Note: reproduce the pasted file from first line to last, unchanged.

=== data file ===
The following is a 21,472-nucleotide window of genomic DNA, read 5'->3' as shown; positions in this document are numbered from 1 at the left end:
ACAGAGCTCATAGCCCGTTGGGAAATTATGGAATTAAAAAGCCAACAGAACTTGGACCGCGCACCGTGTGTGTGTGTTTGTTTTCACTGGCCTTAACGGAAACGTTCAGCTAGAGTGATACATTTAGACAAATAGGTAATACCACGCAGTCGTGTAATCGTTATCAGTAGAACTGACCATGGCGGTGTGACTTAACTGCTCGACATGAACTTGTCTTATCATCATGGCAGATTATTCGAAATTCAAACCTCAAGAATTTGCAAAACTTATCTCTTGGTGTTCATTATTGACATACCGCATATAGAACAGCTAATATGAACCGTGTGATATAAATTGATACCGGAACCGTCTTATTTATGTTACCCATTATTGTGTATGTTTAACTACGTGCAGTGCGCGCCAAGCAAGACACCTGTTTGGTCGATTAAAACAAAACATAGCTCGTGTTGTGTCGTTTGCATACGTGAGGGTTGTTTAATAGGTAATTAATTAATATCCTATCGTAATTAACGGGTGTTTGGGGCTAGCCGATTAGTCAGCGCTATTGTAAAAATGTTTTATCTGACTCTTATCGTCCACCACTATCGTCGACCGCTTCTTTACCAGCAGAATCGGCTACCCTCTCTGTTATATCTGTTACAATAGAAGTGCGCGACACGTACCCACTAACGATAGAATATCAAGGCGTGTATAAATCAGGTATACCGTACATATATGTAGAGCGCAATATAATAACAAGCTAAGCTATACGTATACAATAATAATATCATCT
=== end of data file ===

The following is a 21,472-nucleotide window of genomic DNA, read 5'->3' as shown; positions in this document are numbered from 1 at the left end:
ACAGAGCTCATAGCCCGTTGGGAAATTATGGAATTAAAAAGCCAACAGAACTTGGACCGCGCACCGTGTGTGTGTGTTTGTTTTCACTGGCCTTAACGGAAACGTTCAGCTAGAGTGATACATTTAGACAAATAGGTAATACCACGCAGTCGTGTAATCGTTATCAGTAGAACTGACCATGGCGGTGTGACTTAACTGCTCGACATGAACTTGTCTTATCATCATGGCAGATTATTCGAAATTCAAACCTCAAGAATTTGCAAAACTTATCTCTTGGTGTTCATTATTGACATACCGCATATAGAACAGCTAATATGAACCGTGTGATATAAATTGATACCGGAACCGTCTTATTTATGTTACCCATTATTGTGTATGTTTAACTACGTGCAGTGCGCGCCAAGCAAGACACCTGTTTGGTCGATTAAAACAAAACATAGCTCGTGTTGTGTCGTTTGCATACGTGAGGGTTGTTTAATAGGTAATTAATTAATATCCTATCGTAATTAACGGGTGTTTGGGGCTAGCCGATTAGTCAGCGCTATTGTAAAAATGTTTTATCTGACTCTTATCGTCCACCACTATCGTCGACCGCTTCTTTACCAGCAGAATCGGCTACCCTCTCTGTTATATCTGTTACAATAGAAGTGCGCGACACGTACCCACTAACGATAGAATATCAAGGCGTGTATAAATCAGGTATACCGTACATATATGTAGAGCGCAATATAATAACAAGCTAAGCTATACGTATACAATAATAATATCATCT